Bronx Book Festival 2019

Image result for the bronx  book festival logo

Photo Credit: The Bronx is Reading ™

It was a beautiful sunny day on June 8th The stages were set and the chairs were ready for the hundreds of people that were expected to come through. It was the beginning of the 2nd annual Bronx Book Festival. With Keynote speakers such as Justice Sonia Sotomayor, Lilliam Rivera, along with Sonia Manzano, and the Bronx Book Festival founder herself, Saraceia Fennel, this book festival was starting off with a bang.

I strolled towards Fordham Plaza where the registration table awaited me. After, registering, I headed over to Fordham University entrance where a small but mighty line formed for the Sonias’. Forty-five minutes later, we descended towards the chairs lining the Walsh Library. We were ready for the Sonias’!

The Sonias’ are in the Bronx!

If you are ever lucky enough to see both Justice Sonia Sotomayor and Sonia Manzano, you will know that their presence alone is both inspirational and magical. The panel consisted of inspirational words, talks bout their books, and reminiscing on the memories they had of Puerto Rico. Sonia Manzano talked briefly about her Sesame Street days and how it was like being one of few Latinas on the mainstream English tv. Sonia Sotomayor talked about her journey and experience in the justice system before reaching the Supreme Court.

Some of my main takeaways from the panels were the following:

  1. It takes a lot of work to reach your dreams, but also remember that failure is part of that path
  2. “Fear is what keeps us from expanding our reach, and is the greatest obstacles t our own success.” – Sonia Sotomayor
  3. Libraries were and still are a part of everyone’s story

Agents on Deck!

After a memorable signing with the Sonias, I was to the next interesting panel, the KidLit Agent Panel. We were joined by agents Beth Phelan (Gallt & Zacker), Jennifer Udden (Barry Goldblatt Literary), Brooks Sherman (Janklow & Nesbit Associates) and Quressa Robinson (Nelson Literary Agency) who was the moderator. The KIdLit panel delved into the world of agents and how the role of the agent plays into the publishing process.  The agents began the panel discussion with discussing what factors bring htem to pick up a manuscript and moved forward with it. Answers included: A compelling narrative, a book that is the author’s voice overall and a book that your gut tells you its good.

This followed discussing more about the role of the agent. The panelists mentioned that agents are not throwing authors to the wolves, they are there to make sure that the author is providing their best work for publication. As mentioned during the panel, the role of the agent has changed in the last decade. An agent was more sales position focused but in the last decade has definitely evolved, which I thought was pretty fascinating to hear. The agents also noted a few of their agent no-no’s which included: in query letters, bashing other books, not following submission deadlines and envisioning what the movie version would be of their book. Overall, they closed it off by saying that not one agent is the same, you want to always do research on agents to get the one that fits the most towards your vision and that there are bad agents out there so researching is always key.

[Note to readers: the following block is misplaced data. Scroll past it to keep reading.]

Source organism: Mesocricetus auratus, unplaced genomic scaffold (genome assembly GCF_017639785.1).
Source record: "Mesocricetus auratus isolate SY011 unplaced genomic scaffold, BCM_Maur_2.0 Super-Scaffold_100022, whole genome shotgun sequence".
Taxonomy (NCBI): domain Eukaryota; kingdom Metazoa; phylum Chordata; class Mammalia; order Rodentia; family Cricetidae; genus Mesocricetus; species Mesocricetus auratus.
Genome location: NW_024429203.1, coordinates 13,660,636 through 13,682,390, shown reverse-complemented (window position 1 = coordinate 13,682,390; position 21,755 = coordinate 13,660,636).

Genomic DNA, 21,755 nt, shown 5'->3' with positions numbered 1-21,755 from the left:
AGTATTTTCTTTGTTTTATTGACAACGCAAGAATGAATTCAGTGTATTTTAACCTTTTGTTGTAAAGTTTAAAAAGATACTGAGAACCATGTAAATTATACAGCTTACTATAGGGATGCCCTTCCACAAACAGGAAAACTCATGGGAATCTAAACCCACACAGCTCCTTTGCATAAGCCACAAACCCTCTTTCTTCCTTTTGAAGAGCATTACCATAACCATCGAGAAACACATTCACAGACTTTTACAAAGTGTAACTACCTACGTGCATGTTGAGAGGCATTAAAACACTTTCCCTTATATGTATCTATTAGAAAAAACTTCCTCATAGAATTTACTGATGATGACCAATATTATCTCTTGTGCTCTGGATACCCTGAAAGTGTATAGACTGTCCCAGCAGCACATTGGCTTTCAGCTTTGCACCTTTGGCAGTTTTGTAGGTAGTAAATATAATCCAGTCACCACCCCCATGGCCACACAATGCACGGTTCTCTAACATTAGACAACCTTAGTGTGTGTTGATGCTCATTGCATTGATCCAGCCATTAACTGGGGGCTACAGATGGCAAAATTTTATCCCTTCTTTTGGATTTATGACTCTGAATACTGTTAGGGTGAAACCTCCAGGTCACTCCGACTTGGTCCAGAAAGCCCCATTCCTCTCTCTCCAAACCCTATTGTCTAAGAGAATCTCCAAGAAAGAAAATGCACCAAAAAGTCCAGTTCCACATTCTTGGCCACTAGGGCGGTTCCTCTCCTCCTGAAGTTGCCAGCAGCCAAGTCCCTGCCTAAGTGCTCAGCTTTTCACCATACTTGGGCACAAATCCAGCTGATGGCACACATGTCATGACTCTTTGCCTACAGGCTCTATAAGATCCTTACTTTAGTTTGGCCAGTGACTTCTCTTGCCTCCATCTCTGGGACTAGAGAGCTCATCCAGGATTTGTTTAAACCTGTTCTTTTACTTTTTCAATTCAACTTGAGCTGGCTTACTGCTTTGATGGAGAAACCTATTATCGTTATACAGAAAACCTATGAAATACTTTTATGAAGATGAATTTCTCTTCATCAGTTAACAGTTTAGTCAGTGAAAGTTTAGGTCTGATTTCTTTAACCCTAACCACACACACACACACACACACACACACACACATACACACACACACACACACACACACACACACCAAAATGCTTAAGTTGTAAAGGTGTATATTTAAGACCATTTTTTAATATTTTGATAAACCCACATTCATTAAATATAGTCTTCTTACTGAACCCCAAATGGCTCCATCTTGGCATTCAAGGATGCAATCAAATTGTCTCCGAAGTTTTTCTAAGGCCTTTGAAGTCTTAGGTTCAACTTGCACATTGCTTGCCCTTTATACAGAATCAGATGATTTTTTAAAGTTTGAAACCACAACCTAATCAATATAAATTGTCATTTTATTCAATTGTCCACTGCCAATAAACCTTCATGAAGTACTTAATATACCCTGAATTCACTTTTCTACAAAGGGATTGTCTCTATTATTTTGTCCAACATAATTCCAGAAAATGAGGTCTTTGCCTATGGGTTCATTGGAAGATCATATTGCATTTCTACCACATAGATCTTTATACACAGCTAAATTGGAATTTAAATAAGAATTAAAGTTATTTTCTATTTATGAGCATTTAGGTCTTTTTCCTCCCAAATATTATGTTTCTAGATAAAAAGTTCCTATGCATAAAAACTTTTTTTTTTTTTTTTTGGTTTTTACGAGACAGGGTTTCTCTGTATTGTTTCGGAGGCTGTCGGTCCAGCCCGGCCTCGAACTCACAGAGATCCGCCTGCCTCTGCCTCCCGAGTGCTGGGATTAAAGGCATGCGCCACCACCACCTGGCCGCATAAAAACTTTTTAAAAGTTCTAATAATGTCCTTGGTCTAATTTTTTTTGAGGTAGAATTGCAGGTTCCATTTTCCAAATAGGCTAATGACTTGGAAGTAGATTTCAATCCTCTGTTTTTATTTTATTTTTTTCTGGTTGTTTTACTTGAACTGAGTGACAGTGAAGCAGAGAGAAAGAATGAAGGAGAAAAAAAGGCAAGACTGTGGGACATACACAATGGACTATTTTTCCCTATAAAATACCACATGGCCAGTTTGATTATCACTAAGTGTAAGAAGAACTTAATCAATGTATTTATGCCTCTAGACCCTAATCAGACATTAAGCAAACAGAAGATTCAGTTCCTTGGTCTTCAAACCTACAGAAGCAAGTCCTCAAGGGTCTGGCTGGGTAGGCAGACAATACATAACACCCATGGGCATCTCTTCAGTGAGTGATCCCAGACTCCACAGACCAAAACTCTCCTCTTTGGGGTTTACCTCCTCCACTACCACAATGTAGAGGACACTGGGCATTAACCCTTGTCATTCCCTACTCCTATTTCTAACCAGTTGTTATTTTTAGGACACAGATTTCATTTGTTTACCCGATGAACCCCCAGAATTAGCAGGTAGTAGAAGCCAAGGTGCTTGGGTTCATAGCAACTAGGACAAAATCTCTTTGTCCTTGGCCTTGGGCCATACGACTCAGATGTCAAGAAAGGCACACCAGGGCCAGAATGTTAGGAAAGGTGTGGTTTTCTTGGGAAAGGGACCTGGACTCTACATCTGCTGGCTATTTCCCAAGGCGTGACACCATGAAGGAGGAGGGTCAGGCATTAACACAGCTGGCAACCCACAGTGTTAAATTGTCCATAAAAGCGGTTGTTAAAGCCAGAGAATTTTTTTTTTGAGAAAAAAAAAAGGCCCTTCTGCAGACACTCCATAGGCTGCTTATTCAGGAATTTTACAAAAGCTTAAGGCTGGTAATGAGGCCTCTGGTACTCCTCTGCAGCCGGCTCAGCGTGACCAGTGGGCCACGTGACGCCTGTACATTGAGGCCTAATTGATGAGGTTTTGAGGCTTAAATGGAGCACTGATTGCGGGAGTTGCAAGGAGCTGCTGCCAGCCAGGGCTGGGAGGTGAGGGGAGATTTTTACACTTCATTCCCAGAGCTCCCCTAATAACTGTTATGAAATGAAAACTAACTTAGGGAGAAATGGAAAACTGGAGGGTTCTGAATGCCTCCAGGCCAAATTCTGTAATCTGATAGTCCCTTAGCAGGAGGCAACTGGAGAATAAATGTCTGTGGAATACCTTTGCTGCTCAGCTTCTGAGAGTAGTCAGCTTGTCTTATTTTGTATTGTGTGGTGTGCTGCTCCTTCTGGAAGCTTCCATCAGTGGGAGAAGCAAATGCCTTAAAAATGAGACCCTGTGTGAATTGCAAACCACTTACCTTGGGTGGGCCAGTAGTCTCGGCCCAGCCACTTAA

As the day progressed, it only got better!

Due to me becoming more involved in just listening in on the panels, I forgot to continue my notes. With that being said, there were a couple of panels that had some key points to remember:

  1. Children of color should be able to experience sci-fi/fantasy adventures and be able to view themselves into those adventures, so authors of color should be able to write their own narratives in those stories and bringing forth very unique experiences.
  2. Sometimes authors write stories with conflicts because sometimes grown-ups forget the complexity of the teenage emotion and sometimes are reflective of what the author may have experienced as a teen
  3. The publishing world can be hard to navigate but it is also a fun experience where you are able to learn new things and meet new people who you eventually become pretty cool with.

The Bronx Book Festival came out with all the magical cards and they nailed it. Saraceia Fennel, Founder of the Bronx Book Festival, cultivated such a diverse experience that I have no doubt she will continue to bring great perspectives, speakers and fun to this event. Sunburned and all, I was happy to support a festival that brings readers together in the Bronx, and continued to fall in love with the experience through each panel I attended. During the beginning of the festival Saraceia told us to live in the moment, embrace the experience by not relying on recordings on our cameras. It was a statement that I really appreciated but also practiced throughout the festival and it changed everything about how I experienced each panel. I would recommend everyone next year to take a trip down to the Bronx and immerse yourself in this exciting panels filled, fun filled experience. You truly won’t regret it!